FUNCAS hopes you find this publication a valuable tool to support your analysis and we look forward to receiving your feedback.”
Spanish Economic and Financial Outlook
SEFO – FUNCAS
View on the Web: http:www.funcas.es
Spain´s recovery gains strength
In this issue of the SEFO, we provide evidence of the on-going recovery of the Spanish economy and financial sector, while examining outstanding challenges to both. The recovery initiated in 2013 has gained strength over the first few months of 2014, with expected further improvement in 2015, in part supported by the effects of the electoral cycle on the pace of fiscal adjustment and tourism. While recent instability in emerging markets threatens to undermine the recovery, growth prospects for Spain should remain intact. The high level of public debt, however, continues to be an important concern for future growth, while high net external debt places upward pressure on borrowing rates. Fiscal pressures also arise from the need to finance the electricity deficit, which the Government is attempting to tackle through its latest version of the energy reform. As regards the financial sector, o ur simulation exercise reveals improvement on profitability and solvency indicators for the Spanish banking system. However, given the need to finalize treatment of issues related to some types of loan exposures and debt holdings, we are cautious to anticipate Spain´s performance on the upcoming EU level review.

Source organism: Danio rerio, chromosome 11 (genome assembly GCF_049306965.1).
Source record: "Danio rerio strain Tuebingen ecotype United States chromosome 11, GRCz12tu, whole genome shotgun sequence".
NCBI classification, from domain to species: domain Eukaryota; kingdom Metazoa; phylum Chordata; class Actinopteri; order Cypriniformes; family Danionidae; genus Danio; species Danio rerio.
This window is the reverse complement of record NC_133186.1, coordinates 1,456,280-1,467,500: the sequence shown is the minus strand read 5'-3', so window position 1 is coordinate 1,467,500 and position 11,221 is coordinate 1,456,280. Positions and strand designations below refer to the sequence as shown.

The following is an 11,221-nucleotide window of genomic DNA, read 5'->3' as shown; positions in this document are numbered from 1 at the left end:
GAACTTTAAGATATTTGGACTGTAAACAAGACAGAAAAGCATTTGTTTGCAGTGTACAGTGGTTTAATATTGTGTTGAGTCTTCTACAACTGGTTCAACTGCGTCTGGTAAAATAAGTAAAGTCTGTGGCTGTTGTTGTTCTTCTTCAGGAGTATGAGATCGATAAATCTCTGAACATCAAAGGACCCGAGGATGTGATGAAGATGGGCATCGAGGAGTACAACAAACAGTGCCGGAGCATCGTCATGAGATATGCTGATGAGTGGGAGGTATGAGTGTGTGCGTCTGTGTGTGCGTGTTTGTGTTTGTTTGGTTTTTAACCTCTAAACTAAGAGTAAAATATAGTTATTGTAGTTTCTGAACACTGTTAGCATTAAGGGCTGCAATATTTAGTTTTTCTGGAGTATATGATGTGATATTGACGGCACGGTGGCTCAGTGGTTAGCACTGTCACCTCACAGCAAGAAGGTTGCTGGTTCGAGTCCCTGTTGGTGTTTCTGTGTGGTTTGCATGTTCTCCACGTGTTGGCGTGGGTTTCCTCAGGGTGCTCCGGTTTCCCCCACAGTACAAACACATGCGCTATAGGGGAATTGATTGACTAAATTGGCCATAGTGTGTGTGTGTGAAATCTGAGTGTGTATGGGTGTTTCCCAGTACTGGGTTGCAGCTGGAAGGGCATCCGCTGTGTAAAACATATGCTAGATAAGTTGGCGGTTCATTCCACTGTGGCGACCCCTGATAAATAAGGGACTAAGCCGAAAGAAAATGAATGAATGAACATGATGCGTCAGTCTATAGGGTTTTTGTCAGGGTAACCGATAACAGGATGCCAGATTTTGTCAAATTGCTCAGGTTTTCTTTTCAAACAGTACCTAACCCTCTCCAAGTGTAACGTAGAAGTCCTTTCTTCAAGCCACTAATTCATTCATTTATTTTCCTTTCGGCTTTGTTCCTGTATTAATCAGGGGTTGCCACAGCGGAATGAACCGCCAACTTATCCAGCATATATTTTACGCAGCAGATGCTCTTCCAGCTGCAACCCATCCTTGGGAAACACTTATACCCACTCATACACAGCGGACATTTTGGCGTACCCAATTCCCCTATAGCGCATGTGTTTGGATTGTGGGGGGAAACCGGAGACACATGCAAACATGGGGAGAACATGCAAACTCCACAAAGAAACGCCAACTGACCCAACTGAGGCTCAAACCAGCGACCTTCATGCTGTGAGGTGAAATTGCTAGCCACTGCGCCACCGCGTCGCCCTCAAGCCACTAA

This Issue highlights
Spain’s economic recovery is gaining strength, but remains sluggish
Global growth continues to be moderate, with an improvement in developed countries versus a loss of dynamism in the emerging economies. In Spain, the recovery initiated in 2013 has gained strength over the first few months of 2014, with expected further improvement in 2015, in part supported by the effects of the electoral cycle on the pace of fiscal adjustment and tourism.